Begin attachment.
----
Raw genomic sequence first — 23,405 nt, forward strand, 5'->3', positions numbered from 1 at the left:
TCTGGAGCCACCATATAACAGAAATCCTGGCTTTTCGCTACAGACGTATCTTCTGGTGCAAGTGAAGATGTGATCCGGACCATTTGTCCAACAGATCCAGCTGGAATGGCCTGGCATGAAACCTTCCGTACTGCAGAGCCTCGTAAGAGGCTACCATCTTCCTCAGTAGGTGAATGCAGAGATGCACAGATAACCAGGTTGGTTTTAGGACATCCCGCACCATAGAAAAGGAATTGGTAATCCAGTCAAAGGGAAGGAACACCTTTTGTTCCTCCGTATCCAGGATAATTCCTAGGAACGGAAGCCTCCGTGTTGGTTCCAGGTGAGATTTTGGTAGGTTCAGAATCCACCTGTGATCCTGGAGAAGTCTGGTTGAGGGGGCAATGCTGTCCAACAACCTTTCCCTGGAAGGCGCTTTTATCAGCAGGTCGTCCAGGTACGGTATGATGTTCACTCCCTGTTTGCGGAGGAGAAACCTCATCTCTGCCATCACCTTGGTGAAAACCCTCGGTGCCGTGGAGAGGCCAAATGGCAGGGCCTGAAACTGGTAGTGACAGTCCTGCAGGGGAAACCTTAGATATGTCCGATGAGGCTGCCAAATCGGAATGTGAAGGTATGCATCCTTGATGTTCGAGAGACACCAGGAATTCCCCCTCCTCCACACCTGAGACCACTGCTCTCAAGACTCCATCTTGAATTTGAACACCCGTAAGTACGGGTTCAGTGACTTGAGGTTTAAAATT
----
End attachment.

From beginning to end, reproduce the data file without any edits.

Raw genomic sequence first — 23,405 nt, forward strand, 5'->3', positions numbered from 1 at the left:
TCTGGAGCCACCATATAACAGAAATCCTGGCTTTTCGCTACAGACGTATCTTCTGGTGCAAGTGAAGATGTGATCCGGACCATTTGTCCAACAGATCCAGCTGGAATGGCCTGGCATGAAACCTTCCGTACTGCAGAGCCTCGTAAGAGGCTACCATCTTCCTCAGTAGGTGAATGCAGAGATGCACAGATAACCAGGTTGGTTTTAGGACATCCCGCACCATAGAAAAGGAATTGGTAATCCAGTCAAAGGGAAGGAACACCTTTTGTTCCTCCGTATCCAGGATAATTCCTAGGAACGGAAGCCTCCGTGTTGGTTCCAGGTGAGATTTTGGTAGGTTCAGAATCCACCTGTGATCCTGGAGAAGTCTGGTTGAGGGGGCAATGCTGTCCAACAACCTTTCCCTGGAAGGCGCTTTTATCAGCAGGTCGTCCAGGTACGGTATGATGTTCACTCCCTGTTTGCGGAGGAGAAACCTCATCTCTGCCATCACCTTGGTGAAAACCCTCGGTGCCGTGGAGAGGCCAAATGGCAGGGCCTGAAACTGGTAGTGACAGTCCTGCAGGGGAAACCTTAGATATGTCCGATGAGGCTGCCAAATCGGAATGTGAAGGTATGCATCCTTGATGTTCGAGAGACACCAGGAATTCCCCCTCCTCCACACCTGAGACCACTGCTCTCAAGACTCCATCTTGAATTTGAACACCCGTAAGTACGGGTTCAGTGACTTGAGGTTTAAAATT